Guardian dusts off Mr Jones for another round of anti-Soviet lies

In scandalised tones the Guardian claims on the 15th October 2021 that “a group of masked men stormed the offices of a renowned human rights organisation in Moscow on Thursday to disrupt the screening of Mr Jones, a British co-produced film about the Holodomor, the Stalin-era famine that killed millions of peasants in Soviet Ukraine during the 1930s.” This disruption, real or imagined, is seized upon by the Guardian to give another box-office puff to this film’s dreary lies.

Never one to spoil a good anti-communist yarn by such tedious journalistic virtues as sticking to facts or checking sources, the Guardian naturally swallows whole the version of Soviet history touted by the flim’s Polish director Agnieszka Holland. After all, what could be more beguiling than the tale of a plucky Welsh reporter risking his life in order to deliver an eye-witness account of a “genocide” engineered by Stalin in Ukraine? Unfortunately for the Guardian, however, the known facts tell a very different story.

To start with, Gareth Jones was not some cub reporter from the valleys who just happened to be on the spot at the right time. Jones was a high flyer, a well-educated Cambridge graduate who had spent time as Lloyd George’s secretary and purportedly had family links with Ukraine.

According to his own notebooks, currently held at the National Library of Wales, just days before his sight-seeing trip to the Soviet Union Jones took a flight in a private jet with Adolf Hitler and ate dinner at a five-star hotel with Dr Josef Goebbels. His diary records his pleasant reflections on Mr Goebbels, whom he saw as jovial and laughing “all the time” with a tremendous sense of humour. And the website dedicated to his work, garethjones.org, records that Jones was in Moscow just ten days after his meeting with Hitler, who at the same time had set fire to the Reichstag. The jovial arsonists Hitler and Goebbels took Mr Jones to Nazi party rallies and, after his deportation from the USSR, Mr Jones was back in Berlin on 29 March 1933 to tell the German people all about the horrors he had witnessed in the Soviet Union.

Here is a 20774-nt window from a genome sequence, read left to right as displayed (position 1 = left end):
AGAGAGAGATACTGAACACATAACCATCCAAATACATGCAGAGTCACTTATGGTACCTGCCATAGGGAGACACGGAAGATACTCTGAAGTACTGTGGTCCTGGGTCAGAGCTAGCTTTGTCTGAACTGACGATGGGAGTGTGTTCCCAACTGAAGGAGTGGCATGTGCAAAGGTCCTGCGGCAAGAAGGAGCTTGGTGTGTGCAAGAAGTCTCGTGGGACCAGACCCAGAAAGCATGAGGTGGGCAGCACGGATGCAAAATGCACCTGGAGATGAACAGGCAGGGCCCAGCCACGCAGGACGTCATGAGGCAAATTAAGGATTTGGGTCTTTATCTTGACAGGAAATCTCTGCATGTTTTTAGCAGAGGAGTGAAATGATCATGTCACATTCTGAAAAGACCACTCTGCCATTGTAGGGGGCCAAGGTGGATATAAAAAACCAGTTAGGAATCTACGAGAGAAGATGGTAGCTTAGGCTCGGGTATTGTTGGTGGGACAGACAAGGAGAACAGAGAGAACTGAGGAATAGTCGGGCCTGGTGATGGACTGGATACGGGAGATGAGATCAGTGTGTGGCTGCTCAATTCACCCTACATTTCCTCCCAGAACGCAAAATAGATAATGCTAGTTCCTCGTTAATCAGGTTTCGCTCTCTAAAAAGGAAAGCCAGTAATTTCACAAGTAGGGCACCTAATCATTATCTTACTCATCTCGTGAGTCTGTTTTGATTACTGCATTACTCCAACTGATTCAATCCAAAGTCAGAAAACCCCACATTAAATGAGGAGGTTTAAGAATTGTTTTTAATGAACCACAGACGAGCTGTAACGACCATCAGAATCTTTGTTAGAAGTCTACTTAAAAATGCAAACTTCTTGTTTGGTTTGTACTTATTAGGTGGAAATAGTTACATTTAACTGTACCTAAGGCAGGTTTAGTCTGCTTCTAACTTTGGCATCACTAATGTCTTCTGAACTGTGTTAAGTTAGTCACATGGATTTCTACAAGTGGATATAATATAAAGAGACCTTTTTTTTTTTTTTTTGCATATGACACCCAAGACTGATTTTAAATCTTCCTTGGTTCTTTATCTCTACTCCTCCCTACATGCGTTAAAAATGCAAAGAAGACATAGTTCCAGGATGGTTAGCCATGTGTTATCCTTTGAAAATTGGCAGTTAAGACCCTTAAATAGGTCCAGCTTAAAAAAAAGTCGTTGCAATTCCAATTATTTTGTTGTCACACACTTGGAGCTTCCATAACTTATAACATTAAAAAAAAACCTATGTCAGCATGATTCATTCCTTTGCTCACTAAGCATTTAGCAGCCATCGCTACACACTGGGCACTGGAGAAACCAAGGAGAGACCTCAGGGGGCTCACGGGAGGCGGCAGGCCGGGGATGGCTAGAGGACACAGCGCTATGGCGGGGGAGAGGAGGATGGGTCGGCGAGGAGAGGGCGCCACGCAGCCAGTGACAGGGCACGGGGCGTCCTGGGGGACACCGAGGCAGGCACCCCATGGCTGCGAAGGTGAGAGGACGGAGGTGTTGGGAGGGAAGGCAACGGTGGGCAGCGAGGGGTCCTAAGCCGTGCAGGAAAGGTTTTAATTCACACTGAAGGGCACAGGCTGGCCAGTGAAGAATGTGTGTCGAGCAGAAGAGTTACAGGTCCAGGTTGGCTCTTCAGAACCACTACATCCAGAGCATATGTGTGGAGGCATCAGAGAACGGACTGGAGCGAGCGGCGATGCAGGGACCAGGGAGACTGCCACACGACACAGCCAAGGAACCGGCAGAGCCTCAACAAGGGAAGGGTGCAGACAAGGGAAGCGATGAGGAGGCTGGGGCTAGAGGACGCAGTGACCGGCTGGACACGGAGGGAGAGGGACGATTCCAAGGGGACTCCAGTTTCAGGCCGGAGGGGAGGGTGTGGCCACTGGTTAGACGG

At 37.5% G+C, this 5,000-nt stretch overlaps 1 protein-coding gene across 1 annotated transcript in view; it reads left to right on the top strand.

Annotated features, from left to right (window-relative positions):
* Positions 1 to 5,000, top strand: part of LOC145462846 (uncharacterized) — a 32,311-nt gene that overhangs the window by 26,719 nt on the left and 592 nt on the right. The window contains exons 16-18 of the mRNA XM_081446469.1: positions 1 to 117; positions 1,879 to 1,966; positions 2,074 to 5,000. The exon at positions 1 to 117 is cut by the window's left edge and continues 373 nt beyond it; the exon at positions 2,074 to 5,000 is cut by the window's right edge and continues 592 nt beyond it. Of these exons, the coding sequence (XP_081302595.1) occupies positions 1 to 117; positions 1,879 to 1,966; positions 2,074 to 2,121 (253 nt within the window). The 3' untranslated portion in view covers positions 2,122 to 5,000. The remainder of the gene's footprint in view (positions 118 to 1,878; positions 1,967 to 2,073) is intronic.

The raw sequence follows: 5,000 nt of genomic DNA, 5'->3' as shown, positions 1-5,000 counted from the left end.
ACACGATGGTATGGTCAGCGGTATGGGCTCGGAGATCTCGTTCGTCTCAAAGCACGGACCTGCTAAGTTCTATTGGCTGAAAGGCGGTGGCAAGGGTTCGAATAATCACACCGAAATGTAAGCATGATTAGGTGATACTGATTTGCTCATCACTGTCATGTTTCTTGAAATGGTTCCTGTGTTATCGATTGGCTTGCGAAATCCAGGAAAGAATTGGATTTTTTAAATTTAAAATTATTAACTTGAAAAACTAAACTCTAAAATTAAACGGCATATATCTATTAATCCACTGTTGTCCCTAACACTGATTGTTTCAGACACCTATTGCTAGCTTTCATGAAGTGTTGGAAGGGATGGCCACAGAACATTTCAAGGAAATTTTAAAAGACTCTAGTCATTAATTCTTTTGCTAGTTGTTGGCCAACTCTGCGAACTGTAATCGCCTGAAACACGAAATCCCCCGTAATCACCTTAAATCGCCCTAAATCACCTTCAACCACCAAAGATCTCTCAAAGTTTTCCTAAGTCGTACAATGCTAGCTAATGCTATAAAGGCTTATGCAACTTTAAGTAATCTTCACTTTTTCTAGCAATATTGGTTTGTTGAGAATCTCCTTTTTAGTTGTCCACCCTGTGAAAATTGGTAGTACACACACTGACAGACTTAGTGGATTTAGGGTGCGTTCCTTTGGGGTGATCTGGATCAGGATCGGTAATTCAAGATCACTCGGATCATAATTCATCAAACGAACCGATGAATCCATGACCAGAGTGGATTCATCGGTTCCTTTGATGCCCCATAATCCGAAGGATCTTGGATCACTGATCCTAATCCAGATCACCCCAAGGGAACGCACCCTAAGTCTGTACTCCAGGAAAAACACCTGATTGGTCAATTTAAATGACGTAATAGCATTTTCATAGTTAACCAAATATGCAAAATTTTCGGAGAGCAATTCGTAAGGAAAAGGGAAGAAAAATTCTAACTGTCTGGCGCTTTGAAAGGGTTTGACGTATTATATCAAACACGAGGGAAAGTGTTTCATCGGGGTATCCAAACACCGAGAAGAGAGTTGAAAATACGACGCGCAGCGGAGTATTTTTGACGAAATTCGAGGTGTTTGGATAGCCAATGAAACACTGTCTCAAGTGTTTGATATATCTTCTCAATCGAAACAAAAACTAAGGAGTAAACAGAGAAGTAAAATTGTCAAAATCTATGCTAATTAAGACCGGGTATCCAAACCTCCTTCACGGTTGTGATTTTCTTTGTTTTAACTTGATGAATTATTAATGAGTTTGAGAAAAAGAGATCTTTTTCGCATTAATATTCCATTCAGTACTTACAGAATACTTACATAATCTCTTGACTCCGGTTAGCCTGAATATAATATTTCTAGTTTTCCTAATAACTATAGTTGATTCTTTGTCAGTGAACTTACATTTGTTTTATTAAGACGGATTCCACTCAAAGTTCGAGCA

By his own account then, it seems that, far from being a mere eye-witness to history, Jones was at ease rubbing shoulders with Nazis who were trying to shape history, which throws a dubious light on his testimony – unless of course he was a complete fantasist, which would in any case rob his testimony of any value whatever.

The film itself is fantastical to the ninth degree. In this excessive and ludicrous piece of anti-Stalin propaganda, the director portrays Mr Jones eating human flesh – a piece of fantasy so galling that it forced a relation of Mr Jones to write in to the Sunday Times to deny that his great-uncle had ever taken part in cannibalism and to admit that as far as the records show, he never even saw any bodies in Ukraine!

Fantasist or fascist (or both), Jones’s supposed eye-witness report is utterly worthless, and only dredged up by those who wish to falsify Soviet history and thereby dissuade workers from taking the socialist path.

They will have to do better than this!

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